“There are many issues, but that is one of the biggest,” Mickelson said, discussing tour-player media rights. “For me personally, it’s not enough that (the tour is) sitting on hundreds of millions of digital moments. They also have access to my shots; access I do not have. They also charge companies to use shots I have hit. When I did ‘The Match’ – there have been five of them – the tour forced me to pay them $1 million each time. For my own media rights. That type of greed is, to me, beyond obnoxious.”
Later, he said, “I know I will be criticized. That’s not my concern. All that would do is dumb down one of the most intricate issues in sports. It would be so naive to not factor in all of the complexities. The media rights are but a small fraction of everything else. And it is the tour’s obnoxious greed that has really opened the door for opportunities elsewhere.”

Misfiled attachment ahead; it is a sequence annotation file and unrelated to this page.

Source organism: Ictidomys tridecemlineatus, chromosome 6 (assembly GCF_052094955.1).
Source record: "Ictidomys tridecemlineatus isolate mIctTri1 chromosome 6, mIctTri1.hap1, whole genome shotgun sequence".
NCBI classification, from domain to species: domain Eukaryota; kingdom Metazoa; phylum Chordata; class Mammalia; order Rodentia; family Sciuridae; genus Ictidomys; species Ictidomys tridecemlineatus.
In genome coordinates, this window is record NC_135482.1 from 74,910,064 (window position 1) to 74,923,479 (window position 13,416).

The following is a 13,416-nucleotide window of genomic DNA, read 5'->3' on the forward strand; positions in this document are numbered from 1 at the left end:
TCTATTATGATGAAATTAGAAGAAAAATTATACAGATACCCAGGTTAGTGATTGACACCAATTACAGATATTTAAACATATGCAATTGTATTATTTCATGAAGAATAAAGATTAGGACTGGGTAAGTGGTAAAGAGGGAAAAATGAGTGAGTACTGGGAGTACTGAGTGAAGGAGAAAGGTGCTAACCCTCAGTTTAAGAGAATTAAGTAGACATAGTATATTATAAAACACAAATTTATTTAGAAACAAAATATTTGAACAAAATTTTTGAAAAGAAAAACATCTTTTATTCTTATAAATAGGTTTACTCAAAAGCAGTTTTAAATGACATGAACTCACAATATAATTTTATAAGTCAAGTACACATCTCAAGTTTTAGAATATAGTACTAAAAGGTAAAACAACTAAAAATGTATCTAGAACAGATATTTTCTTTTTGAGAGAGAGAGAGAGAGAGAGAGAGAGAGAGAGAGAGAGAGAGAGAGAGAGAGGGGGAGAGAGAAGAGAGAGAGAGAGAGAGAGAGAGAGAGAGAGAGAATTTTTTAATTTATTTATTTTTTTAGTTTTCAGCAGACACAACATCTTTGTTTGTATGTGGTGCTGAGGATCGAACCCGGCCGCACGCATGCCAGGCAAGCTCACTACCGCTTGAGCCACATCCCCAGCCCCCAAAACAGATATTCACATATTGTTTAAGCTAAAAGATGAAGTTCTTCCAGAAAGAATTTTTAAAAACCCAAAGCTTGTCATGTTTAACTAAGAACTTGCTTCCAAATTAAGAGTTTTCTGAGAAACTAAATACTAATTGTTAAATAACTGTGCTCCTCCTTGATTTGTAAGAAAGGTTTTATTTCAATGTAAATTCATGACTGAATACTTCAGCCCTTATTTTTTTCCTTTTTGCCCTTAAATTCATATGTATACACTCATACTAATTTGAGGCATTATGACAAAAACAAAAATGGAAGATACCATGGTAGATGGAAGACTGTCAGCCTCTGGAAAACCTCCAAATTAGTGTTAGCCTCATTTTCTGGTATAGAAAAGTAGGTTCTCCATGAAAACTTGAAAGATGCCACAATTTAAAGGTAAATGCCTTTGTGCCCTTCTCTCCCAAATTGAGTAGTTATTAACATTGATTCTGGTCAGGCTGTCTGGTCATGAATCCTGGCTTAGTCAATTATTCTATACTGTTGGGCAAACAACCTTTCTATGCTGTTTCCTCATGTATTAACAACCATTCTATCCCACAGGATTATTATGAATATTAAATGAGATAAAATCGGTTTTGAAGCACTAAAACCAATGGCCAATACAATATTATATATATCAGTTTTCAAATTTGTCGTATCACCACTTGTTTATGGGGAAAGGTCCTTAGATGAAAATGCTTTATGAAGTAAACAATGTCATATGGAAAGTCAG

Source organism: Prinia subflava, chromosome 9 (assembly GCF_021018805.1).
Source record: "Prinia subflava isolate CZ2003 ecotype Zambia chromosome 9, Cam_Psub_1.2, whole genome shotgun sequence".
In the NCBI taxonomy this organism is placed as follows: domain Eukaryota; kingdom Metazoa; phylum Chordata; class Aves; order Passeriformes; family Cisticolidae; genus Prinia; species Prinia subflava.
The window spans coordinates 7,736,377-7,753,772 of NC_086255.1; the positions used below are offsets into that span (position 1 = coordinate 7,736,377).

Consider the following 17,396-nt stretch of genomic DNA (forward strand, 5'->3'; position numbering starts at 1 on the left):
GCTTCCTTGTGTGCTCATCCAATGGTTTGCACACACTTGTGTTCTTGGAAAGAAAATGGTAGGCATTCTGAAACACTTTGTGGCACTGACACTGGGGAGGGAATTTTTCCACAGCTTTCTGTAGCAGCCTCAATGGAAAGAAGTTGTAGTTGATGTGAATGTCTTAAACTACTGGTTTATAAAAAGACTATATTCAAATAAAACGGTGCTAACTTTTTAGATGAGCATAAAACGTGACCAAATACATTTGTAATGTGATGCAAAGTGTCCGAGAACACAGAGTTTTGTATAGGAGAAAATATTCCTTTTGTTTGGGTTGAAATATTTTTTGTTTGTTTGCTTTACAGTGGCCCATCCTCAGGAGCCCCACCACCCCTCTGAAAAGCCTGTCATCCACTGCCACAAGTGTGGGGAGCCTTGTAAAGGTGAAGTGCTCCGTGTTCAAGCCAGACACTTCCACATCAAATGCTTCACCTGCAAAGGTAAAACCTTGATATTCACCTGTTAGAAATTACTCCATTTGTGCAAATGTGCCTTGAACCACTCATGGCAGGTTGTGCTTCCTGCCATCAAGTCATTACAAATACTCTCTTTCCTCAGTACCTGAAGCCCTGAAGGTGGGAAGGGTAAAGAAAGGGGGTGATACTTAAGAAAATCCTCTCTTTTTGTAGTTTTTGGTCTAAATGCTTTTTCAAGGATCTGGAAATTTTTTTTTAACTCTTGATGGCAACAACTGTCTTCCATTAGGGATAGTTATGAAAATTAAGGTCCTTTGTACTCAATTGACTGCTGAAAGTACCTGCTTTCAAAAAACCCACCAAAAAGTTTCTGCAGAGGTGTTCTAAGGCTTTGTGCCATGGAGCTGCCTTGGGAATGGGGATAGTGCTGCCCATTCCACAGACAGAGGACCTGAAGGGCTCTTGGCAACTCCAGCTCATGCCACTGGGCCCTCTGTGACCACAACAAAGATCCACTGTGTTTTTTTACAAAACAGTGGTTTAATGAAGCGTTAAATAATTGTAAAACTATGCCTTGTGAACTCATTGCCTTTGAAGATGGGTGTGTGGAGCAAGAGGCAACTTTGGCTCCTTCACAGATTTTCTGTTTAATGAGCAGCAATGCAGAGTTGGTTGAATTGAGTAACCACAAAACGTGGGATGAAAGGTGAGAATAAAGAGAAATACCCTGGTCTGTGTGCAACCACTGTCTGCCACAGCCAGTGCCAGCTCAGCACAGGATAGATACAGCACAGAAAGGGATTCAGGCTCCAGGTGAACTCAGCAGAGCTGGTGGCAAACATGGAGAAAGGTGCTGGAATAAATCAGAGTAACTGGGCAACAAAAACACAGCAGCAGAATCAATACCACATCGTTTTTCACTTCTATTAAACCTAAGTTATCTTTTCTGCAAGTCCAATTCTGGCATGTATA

On the same day Mickelson made those comments, Ally Ewing broke into a huge smile in the clubhouse at the Crown Colony Golf and Country Club in Fort Myers, Florida.
“It’s wonderful that the LPGA can add a tournament like this,” she said of this week’s Drive On Championship, which the LPGA Tour put together in three months after the two Australia events were canceled. “We are truly blessed to be able to be here and do this.
“I’ve always tried to see the bigger picture of golf where I know it’s more than just showing up to a golf tournament, teeing it up on Thursday and getting prep in. I know there are a ton of things that go on behind the scenes.”